We’re charging $10 to cover the cost of supplies and lunch. Please bring cash to the event. Sign up here.
As part of the Science Festival, The Hacktory is hosting Hardware Freedom Day (HFD) events on Saturday April 20th at 3711 Market St to help Philadelphians celebrate Open Source Hardware (OSHW), learn about Open Source, and get hands-on with a variety of projects. There are several free public events scheduled at The Hacktory for HFD.
11AM to 12Noon: “Why Open Source Hardware?”
Come by for our “Why Open Source Hardware?” talk. Far McKon will cover the basics of what is and is not Open Hardware. The talk will cover how to find and buy Open Source Hardware, and some of the reasons that OSHW is important.
12Noon to 1PM: Lunch Discussion
Lunch break! Meet at The Hacktory by 12 to join a lunch conversation about OSHW at one of the nearby restaurants. Bring along Open Hardware projects you have, or just your curiosity.
1PM to 3PM: Open Source Hardware Hackathon
In the afternoon, join our Open Source Hardware Hackathon. Bring your own Open Source Hardware projects, or pick up a DIY Open Source project ($15 – $35) at the event! For beginners, this is your chance to grab a soldering iron and build your first Open Hardware project. For experts, this is a chance to bring and show your projects, and maybe even find some helpers.
RSVPS are appreciated but not required; this event is free and open to the public.
Project night started off with a visit from a biochemist who works in the Science Center and took a class at the Hacktory. He didn’t have time to stay for the evening, but did offer to help out if anyone is interested in DIY bio. After he left, more people arrived to work on their various projects.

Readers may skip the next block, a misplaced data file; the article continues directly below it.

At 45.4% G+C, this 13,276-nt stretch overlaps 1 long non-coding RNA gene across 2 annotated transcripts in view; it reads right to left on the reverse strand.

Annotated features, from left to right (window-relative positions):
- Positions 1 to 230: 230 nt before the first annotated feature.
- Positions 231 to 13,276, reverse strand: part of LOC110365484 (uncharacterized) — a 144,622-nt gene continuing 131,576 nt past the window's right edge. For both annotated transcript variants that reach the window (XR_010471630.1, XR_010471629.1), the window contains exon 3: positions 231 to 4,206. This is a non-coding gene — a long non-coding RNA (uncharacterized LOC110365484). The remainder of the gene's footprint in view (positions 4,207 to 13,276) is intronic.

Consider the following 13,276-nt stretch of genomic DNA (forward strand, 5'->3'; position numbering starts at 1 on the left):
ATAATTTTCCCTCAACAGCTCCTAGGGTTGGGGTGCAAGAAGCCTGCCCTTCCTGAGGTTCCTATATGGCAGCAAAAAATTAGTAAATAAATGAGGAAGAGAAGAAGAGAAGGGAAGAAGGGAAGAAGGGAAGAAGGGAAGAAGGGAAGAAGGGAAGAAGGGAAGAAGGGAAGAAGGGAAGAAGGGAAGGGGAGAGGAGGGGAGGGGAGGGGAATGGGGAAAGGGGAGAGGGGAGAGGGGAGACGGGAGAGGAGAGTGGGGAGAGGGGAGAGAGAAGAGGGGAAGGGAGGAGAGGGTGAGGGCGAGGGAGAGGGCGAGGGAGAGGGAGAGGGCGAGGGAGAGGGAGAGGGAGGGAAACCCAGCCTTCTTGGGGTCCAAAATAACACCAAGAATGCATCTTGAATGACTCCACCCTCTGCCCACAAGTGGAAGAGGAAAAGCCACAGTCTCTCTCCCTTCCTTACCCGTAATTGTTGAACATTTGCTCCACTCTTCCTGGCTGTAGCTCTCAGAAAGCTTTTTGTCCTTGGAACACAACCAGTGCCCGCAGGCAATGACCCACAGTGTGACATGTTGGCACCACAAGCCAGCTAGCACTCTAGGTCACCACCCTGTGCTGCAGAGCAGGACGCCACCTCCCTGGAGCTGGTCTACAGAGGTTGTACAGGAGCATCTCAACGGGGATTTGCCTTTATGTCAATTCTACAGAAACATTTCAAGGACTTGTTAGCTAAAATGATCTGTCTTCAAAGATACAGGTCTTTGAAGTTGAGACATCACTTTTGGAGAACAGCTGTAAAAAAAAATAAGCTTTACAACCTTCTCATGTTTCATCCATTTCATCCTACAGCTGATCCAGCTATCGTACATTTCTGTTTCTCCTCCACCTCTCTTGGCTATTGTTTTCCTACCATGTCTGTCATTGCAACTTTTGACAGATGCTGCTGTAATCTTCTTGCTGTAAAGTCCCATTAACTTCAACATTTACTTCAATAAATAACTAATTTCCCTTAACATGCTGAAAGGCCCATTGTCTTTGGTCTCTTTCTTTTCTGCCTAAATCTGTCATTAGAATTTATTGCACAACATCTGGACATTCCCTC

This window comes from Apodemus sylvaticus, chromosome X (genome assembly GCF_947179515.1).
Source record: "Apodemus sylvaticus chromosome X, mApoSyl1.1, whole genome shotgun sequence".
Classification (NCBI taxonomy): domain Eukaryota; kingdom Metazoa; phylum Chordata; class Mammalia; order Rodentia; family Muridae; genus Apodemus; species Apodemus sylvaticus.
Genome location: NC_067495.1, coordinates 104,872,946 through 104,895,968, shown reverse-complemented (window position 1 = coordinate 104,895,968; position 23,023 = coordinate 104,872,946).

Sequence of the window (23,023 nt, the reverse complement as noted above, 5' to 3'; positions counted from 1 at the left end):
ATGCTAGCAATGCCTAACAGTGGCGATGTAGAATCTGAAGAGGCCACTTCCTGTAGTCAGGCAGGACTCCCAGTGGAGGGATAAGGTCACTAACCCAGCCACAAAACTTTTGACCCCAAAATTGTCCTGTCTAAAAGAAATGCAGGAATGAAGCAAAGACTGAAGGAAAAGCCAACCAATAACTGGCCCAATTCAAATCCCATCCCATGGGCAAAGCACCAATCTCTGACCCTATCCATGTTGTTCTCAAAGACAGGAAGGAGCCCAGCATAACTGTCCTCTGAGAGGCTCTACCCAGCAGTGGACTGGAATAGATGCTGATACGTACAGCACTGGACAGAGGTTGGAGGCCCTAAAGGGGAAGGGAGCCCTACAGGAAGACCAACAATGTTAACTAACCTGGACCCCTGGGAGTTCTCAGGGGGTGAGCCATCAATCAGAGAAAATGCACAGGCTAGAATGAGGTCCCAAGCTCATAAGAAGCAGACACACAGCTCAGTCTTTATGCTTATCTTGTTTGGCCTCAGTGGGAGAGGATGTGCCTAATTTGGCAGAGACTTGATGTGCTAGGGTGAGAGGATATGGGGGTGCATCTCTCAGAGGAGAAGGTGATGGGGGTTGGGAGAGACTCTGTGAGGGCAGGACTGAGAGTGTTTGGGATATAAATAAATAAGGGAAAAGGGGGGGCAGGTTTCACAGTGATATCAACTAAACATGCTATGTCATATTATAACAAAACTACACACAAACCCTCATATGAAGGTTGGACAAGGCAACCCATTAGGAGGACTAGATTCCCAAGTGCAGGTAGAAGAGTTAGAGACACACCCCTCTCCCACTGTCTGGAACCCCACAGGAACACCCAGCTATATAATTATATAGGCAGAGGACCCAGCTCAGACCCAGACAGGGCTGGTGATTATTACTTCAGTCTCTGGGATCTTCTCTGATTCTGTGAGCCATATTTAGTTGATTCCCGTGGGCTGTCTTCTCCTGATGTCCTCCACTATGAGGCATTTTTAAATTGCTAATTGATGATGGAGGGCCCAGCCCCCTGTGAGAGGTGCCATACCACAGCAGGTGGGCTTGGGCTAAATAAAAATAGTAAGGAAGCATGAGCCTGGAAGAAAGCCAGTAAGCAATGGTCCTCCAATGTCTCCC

Christalee continued working on the website for Hacking the Gender Gap, mostly the form for online visitors to enter their stories. She also laid out and cut fabric for a pillowcase. My brother practiced his soldering by building a Drawdio. I helped with the soldering, and read about NURBs, towards eventually implementing them as part of the Diagrams library.
Far, with help from Sharp, set up a mail server for himself, as part of a broader plan to be less dependant on Google services. Steph cut fabric for hexaflexagons, and gave me some great advice on where to learn more about patternmaking for sewing.
(Is sysadmining a word? When I spell it like that, it looks like “sysad” is some sort of ore.)
What: A talk with Georgia Guthrie about art, making, and experimentation When: Wednesday, March 27, 2013, 7-9 PM Where: The Hacktory at The Department of Making and Doing, 3711 Market Street, Philadelphia, PA 19104.
*We’re sorry to say we have to postpone this event because our presenter is sick. We’ll reschedule for Wednesday, April 10th at 7 pm.
There’s a growing movement of tinkerers, self-taught engineers, and artists, experimenting on their own, in groups, and at spaces called maker or hackerspaces. What they’re doing is changing how our country thinks about art, learning, and where innovation comes from. On Wednesday, March 27, the Director of The Hacktory, Georgia Guthrie (Philadelphia’s 2012 Hacker of the Year) will talk about this movement and more. In 2012 The Hacktory was awarded a Knight Arts Challenge grant to support artists who want to experiment with technology and incorporate it into their creative practice. Learn more about this project that will put Philly at the forefront of this new wave of creativity and innovation, and how you can contribute.
This event will take place in The Hacktory’s new space at 3711 Market Street (you may know it as NextFab’s first location). We’ll also share some details about The Hacktory’s new partnership with Breadboard, Public Workshop, and NextFab to create the Department of Making + Doing. The event will wrap up with some time to play with an interactive installation that uses the kinect to sense body motion. Light refreshments will be served.